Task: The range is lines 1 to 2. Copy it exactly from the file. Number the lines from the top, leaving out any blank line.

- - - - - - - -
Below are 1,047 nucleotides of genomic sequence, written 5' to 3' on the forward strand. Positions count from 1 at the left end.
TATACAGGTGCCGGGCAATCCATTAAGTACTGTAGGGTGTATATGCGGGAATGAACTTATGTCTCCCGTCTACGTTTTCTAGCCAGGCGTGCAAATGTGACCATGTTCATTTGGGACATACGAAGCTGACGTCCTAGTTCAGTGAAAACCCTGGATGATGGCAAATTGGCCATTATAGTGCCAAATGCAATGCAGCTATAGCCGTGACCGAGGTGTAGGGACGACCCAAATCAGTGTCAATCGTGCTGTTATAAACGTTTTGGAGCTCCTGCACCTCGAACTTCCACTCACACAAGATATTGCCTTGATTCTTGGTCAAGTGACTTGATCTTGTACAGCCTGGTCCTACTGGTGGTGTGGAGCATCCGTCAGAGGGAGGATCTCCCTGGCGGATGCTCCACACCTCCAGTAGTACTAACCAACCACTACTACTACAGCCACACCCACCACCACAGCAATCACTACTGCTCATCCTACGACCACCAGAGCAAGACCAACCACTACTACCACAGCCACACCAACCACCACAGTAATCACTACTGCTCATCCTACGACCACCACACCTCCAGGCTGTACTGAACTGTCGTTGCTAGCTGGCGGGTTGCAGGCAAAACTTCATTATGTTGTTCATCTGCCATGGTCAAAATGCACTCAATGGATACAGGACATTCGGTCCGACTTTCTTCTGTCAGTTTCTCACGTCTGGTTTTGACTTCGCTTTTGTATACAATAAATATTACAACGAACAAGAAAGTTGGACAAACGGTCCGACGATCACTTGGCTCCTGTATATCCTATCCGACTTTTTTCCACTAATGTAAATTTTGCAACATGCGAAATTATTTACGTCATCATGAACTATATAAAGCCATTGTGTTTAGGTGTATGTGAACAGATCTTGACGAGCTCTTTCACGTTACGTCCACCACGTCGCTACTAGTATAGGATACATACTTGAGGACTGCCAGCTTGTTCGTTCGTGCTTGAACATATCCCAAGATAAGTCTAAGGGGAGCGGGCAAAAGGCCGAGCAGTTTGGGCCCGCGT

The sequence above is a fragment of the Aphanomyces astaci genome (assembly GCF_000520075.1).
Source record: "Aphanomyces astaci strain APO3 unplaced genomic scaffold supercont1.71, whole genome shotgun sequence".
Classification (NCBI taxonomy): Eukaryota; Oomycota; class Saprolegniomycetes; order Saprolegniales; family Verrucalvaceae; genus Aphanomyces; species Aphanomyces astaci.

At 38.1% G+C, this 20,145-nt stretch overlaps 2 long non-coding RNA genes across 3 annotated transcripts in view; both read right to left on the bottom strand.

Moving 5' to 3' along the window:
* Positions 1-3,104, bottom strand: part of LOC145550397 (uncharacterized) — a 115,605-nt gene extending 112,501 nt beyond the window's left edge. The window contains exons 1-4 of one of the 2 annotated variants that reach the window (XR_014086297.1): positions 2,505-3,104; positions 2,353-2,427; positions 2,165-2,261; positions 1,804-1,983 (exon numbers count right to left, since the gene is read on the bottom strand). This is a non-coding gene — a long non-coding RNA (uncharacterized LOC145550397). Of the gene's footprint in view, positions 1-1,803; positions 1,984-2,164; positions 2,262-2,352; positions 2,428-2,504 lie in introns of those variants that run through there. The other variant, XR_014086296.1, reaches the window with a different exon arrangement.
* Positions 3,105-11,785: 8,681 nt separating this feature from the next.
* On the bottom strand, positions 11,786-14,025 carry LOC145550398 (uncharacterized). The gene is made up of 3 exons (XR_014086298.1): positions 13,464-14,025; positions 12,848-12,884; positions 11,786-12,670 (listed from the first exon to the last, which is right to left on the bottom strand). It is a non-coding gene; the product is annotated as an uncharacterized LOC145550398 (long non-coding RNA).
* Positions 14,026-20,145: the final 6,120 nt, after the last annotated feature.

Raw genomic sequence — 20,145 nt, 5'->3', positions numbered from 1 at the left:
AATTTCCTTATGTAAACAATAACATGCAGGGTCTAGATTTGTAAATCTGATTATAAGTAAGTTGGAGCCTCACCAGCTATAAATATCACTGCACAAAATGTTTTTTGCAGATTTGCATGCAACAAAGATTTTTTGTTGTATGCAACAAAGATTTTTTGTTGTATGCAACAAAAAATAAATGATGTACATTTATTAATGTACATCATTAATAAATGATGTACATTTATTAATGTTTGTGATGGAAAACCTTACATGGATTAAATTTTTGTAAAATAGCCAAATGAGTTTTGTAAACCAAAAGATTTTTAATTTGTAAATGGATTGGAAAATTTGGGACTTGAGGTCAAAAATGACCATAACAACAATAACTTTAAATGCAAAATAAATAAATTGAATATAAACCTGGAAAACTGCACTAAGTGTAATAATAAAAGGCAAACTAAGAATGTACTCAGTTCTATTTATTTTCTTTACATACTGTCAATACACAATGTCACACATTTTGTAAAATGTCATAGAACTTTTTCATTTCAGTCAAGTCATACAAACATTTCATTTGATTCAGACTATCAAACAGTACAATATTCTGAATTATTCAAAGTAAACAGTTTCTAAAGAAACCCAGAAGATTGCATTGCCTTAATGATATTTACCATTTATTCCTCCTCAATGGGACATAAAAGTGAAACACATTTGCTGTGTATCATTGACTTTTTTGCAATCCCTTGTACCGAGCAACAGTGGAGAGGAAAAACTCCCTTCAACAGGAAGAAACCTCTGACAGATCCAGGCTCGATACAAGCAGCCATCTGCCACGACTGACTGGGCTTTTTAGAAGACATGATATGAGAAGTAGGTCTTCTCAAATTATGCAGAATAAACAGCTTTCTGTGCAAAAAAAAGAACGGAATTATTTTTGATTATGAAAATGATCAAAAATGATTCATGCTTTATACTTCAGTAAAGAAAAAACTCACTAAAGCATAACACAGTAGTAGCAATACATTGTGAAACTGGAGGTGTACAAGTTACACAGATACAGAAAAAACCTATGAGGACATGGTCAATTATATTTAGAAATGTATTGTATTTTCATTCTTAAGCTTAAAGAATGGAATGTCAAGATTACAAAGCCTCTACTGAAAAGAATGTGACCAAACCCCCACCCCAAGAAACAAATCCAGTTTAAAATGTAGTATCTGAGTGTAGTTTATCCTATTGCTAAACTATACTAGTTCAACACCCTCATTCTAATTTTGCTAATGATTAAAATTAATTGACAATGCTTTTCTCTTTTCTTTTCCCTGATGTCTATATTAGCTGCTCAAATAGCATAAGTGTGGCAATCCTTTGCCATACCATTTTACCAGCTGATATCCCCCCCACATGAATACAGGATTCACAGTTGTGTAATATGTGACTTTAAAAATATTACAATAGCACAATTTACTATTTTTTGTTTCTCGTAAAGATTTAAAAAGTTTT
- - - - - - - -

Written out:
Below are 1,047 nucleotides of genomic sequence, written 5' to 3' on the forward strand. Positions count from 1 at the left end.
TATACAGGTGCCGGGCAATCCATTAAGTACTGTAGGGTGTATATGCGGGAATGAACTTATGTCTCCCGTCTACGTTTTCTAGCCAGGCGTGCAAATGTGACCATGTTCATTTGGGACATACGAAGCTGACGTCCTAGTTCAGTGAAAACCCTGGATGATGGCAAATTGGCCATTATAGTGCCAAATGCAATGCAGCTATAGCCGTGACCGAGGTGTAGGGACGACCCAAATCAGTGTCAATCGTGCTGTTATAAACGTTTTGGAGCTCCTGCACCTCGAACTTCCACTCACACAAGATATTGCCTTGATTCTTGGTCAAGTGACTTGATCTTGTACAGCCTGGTCCTACTGGTGGTGTGGAGCATCCGTCAGAGGGAGGATCTCCCTGGCGGATGCTCCACACCTCCAGTAGTACTAACCAACCACTACTACTACAGCCACACCCACCACCACAGCAATCACTACTGCTCATCCTACGACCACCAGAGCAAGACCAACCACTACTACCACAGCCACACCAACCACCACAGTAATCACTACTGCTCATCCTACGACCACCACACCTCCAGGCTGTACTGAACTGTCGTTGCTAGCTGGCGGGTTGCAGGCAAAACTTCATTATGTTGTTCATCTGCCATGGTCAAAATGCACTCAATGGATACAGGACATTCGGTCCGACTTTCTTCTGTCAGTTTCTCACGTCTGGTTTTGACTTCGCTTTTGTATACAATAAATATTACAACGAACAAGAAAGTTGGACAAACGGTCCGACGATCACTTGGCTCCTGTATATCCTATCCGACTTTTTTCCACTAATGTAAATTTTGCAACATGCGAAATTATTTACGTCATCATGAACTATATAAAGCCATTGTGTTTAGGTGTATGTGAACAGATCTTGACGAGCTCTTTCACGTTACGTCCACCACGTCGCTACTAGTATAGGATACATACTTGAGGACTGCCAGCTTGTTCGTTCGTGCTTGAACATATCCCAAGATAAGTCTAAGGGGAGCGGGCAAAAGGCCGAGCAGTTTGGGCCCGCGT